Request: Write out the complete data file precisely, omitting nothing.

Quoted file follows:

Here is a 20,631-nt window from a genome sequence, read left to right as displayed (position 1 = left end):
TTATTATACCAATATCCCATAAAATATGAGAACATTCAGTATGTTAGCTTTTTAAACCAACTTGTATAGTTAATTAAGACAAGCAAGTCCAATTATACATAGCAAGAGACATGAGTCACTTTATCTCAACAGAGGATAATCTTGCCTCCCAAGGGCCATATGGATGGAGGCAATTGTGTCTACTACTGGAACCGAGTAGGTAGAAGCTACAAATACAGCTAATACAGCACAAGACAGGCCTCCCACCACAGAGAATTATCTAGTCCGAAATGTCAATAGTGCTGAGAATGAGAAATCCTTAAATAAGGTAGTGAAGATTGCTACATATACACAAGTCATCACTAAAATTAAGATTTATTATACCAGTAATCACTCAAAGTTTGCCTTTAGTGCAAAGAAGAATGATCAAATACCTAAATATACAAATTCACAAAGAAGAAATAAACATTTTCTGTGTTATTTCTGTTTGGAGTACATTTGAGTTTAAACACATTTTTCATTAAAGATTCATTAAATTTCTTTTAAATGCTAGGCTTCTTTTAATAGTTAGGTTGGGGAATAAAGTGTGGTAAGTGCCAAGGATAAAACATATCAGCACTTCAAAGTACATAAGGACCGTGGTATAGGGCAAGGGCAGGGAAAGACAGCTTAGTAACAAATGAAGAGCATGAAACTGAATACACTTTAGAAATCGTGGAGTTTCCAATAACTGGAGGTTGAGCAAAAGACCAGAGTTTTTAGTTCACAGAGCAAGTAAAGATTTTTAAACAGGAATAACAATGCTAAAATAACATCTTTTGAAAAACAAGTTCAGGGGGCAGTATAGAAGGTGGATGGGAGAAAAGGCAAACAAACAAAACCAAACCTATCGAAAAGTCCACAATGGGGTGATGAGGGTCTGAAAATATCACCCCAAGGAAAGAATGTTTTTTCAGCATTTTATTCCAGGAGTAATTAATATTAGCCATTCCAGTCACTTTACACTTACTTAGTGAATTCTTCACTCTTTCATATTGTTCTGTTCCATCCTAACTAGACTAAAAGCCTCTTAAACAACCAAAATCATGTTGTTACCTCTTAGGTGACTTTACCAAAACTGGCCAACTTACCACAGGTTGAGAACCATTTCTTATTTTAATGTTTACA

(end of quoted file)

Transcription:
Here is a 20,631-nt window from a genome sequence, read left to right as displayed (position 1 = left end):
TTATTATACCAATATCCCATAAAATATGAGAACATTCAGTATGTTAGCTTTTTAAACCAACTTGTATAGTTAATTAAGACAAGCAAGTCCAATTATACATAGCAAGAGACATGAGTCACTTTATCTCAACAGAGGATAATCTTGCCTCCCAAGGGCCATATGGATGGAGGCAATTGTGTCTACTACTGGAACCGAGTAGGTAGAAGCTACAAATACAGCTAATACAGCACAAGACAGGCCTCCCACCACAGAGAATTATCTAGTCCGAAATGTCAATAGTGCTGAGAATGAGAAATCCTTAAATAAGGTAGTGAAGATTGCTACATATACACAAGTCATCACTAAAATTAAGATTTATTATACCAGTAATCACTCAAAGTTTGCCTTTAGTGCAAAGAAGAATGATCAAATACCTAAATATACAAATTCACAAAGAAGAAATAAACATTTTCTGTGTTATTTCTGTTTGGAGTACATTTGAGTTTAAACACATTTTTCATTAAAGATTCATTAAATTTCTTTTAAATGCTAGGCTTCTTTTAATAGTTAGGTTGGGGAATAAAGTGTGGTAAGTGCCAAGGATAAAACATATCAGCACTTCAAAGTACATAAGGACCGTGGTATAGGGCAAGGGCAGGGAAAGACAGCTTAGTAACAAATGAAGAGCATGAAACTGAATACACTTTAGAAATCGTGGAGTTTCCAATAACTGGAGGTTGAGCAAAAGACCAGAGTTTTTAGTTCACAGAGCAAGTAAAGATTTTTAAACAGGAATAACAATGCTAAAATAACATCTTTTGAAAAACAAGTTCAGGGGGCAGTATAGAAGGTGGATGGGAGAAAAGGCAAACAAACAAAACCAAACCTATCGAAAAGTCCACAATGGGGTGATGAGGGTCTGAAAATATCACCCCAAGGAAAGAATGTTTTTTCAGCATTTTATTCCAGGAGTAATTAATATTAGCCATTCCAGTCACTTTACACTTACTTAGTGAATTCTTCACTCTTTCATATTGTTCTGTTCCATCCTAACTAGACTAAAAGCCTCTTAAACAACCAAAATCATGTTGTTACCTCTTAGGTGACTTTACCAAAACTGGCCAACTTACCACAGGTTGAGAACCATTTCTTATTTTAATGTTTACA